Thursday, November 3, 2016


The name for this apple seems to promise a boatload o' sugar.

Thankfully, Sweetie's glucose level is moderate.

But you have to wonder why the marketing strategy of hyping the sweet stuff is so often the first resort for a genus of fruit that can be spicy, bracing, and wine-dark.

I have a bag of Sweeties, medium to large and so elongated that it is almost a silly-putty parody of the classical conical apple.

(Read further for an even thinner example.)

Most of these are also lopsided. The apple in the above photo leans so far towards the camera that it masks some of Sweetie's stretched-out length. Many of the samples just topple over.

A pretty blush of streaky orange-tinted red covers perhaps a third to a half of Sweetie's yellow peel.
Skinny Sweetie, with Wickson for contrast.
Ribbing is very moderate, and the apple's small lenticels are most prominent in the unblushed regions where they are sometimes russeted or otherwise filled.

This apple reached me through a supermarket, so the gloss on Sweetie's peel is likely the result of artificial wax.

(Whereas tiny Wickson, at right in the second photo above, came direct from the orchard and has a natural-wax shine.)

Let's bite in.

Sweetie's medium coarse flesh is an unusual apricot-yellow. It has been off the tree since August and by October has a tender crunch.

The flavors are a bit washed out, but pleasant and harmonious: a faint trace of oranges, and a floral note, accent a sweet mild whole.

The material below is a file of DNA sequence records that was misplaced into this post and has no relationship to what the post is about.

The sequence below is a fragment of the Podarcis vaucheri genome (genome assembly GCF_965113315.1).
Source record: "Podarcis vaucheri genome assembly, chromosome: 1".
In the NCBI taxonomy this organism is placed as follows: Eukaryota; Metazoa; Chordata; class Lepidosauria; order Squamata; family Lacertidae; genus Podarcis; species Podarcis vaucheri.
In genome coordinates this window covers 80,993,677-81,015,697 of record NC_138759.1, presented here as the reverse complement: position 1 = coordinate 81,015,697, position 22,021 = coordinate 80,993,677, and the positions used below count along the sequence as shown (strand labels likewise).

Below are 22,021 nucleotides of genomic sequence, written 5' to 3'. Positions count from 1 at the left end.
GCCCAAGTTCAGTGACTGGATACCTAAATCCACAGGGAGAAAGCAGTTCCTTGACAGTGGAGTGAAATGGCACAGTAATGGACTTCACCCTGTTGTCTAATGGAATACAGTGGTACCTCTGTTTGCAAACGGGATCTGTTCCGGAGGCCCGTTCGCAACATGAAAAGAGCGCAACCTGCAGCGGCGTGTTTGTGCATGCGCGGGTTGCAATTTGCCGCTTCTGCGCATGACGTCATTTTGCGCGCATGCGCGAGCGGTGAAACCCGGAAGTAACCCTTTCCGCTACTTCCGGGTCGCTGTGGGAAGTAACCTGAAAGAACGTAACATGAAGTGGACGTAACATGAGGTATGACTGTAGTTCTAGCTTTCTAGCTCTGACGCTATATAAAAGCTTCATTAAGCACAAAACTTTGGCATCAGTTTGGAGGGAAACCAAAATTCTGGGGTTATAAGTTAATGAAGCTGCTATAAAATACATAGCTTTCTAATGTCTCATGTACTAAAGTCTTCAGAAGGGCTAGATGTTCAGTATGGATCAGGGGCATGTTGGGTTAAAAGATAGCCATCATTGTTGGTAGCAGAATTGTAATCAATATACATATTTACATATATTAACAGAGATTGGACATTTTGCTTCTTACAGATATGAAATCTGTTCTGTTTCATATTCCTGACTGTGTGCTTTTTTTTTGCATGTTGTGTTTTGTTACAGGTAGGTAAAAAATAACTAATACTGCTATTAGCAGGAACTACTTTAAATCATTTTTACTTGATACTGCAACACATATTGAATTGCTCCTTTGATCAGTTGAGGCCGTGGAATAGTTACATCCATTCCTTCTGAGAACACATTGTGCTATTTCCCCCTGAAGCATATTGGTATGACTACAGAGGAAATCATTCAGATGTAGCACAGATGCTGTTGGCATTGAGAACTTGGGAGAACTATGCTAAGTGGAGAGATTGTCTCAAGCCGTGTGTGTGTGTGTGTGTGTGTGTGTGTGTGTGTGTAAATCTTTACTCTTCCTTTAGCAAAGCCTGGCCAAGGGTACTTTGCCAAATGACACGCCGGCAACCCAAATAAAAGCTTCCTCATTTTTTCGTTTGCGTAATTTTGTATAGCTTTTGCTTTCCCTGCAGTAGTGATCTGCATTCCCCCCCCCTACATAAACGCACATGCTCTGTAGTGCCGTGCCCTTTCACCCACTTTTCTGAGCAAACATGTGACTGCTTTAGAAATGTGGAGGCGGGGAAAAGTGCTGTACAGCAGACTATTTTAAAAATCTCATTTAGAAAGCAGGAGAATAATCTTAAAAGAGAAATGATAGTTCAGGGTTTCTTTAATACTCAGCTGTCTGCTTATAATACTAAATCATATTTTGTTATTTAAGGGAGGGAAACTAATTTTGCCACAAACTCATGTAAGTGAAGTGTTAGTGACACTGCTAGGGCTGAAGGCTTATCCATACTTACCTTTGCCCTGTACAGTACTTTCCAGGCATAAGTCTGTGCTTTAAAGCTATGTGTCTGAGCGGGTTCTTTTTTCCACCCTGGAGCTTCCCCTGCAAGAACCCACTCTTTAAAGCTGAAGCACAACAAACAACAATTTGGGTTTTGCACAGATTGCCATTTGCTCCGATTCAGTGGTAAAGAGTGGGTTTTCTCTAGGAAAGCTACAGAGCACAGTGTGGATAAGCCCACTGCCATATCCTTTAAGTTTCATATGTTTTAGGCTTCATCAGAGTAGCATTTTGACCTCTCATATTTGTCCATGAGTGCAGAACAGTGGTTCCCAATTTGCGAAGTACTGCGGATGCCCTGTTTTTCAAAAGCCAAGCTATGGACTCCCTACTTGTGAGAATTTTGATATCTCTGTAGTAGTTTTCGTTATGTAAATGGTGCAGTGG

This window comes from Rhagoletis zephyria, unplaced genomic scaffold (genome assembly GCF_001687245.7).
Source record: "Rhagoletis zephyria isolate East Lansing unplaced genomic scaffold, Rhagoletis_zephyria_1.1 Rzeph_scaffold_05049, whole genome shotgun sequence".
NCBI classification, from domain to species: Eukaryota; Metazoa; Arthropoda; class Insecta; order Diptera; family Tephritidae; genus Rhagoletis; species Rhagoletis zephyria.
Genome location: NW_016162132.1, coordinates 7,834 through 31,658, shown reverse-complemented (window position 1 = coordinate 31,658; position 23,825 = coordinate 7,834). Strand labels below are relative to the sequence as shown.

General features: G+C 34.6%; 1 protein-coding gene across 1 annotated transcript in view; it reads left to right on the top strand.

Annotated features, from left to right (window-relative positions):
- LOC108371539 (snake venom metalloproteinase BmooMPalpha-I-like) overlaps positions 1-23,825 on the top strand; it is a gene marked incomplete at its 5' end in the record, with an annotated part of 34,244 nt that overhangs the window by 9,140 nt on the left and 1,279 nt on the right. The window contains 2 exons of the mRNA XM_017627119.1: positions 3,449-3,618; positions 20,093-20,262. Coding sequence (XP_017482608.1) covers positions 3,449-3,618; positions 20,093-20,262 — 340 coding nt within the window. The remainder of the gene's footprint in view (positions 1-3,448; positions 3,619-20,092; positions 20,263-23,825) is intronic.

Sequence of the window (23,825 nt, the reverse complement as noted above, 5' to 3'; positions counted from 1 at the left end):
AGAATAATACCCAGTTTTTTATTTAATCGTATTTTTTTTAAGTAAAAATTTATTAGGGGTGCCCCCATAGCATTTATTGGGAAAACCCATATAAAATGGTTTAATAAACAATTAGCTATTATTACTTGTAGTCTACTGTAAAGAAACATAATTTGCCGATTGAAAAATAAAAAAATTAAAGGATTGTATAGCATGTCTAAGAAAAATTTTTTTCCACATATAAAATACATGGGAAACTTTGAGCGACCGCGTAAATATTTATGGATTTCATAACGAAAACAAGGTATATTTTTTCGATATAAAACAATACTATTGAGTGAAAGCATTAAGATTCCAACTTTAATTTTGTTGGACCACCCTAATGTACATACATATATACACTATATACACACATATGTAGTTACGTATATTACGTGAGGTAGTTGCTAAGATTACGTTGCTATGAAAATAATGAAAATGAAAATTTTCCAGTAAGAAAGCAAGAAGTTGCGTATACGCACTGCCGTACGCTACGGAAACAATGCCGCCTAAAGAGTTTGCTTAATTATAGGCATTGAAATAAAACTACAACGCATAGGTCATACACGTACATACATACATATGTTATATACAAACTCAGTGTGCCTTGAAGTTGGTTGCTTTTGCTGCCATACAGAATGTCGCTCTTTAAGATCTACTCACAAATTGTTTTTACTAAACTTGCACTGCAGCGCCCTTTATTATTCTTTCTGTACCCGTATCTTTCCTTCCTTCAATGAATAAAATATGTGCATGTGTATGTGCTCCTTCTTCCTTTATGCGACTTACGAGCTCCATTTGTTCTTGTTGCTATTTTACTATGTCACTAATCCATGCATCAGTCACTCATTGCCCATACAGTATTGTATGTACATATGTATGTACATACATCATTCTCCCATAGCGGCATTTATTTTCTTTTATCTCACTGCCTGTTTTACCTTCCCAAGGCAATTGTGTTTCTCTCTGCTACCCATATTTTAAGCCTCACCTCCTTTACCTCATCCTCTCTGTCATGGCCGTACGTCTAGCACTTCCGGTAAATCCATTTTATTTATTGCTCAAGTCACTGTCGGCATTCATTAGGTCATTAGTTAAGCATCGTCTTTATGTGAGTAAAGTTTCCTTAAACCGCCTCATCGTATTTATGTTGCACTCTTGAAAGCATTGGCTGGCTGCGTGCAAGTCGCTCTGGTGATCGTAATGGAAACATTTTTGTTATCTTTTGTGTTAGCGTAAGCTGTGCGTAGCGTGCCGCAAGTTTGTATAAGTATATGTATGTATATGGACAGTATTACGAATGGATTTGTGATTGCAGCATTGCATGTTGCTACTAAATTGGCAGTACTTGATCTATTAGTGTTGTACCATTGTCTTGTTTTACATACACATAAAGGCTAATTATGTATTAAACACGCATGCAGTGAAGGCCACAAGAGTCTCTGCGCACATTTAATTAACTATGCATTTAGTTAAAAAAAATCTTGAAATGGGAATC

Closer to the core, the flesh is more conventionally light yellow.

Thought experiment: What if you diluted one Cox's Orange Pippin into a peck of Red Delicious?

This is not, let's face it, my kind of apple. It is also not the saccharin sugar bomb promised by the name. But fans of, say, Red Delicious might genuinely prize this mild fruit, though I suspect most would prefer a livelier crunch.

Incidentally, my first bite into this variety conveyed a very different impression, including caramel, black pepper, and ashes, along with the mild floral sweetness. Really not what I was expecting at all!

However, that experience was a one-off, and I conclude these flavors were an artifact of something on the apple, or perhaps peel flora.

This being the modern monetized world, the name "Sweetie" is trademarked. It's another Braeburn x Gala cross, and not the best of the lot either in my view. But, de gustibus.


Post a Comment

Join the conversation! We'd love to know what you think.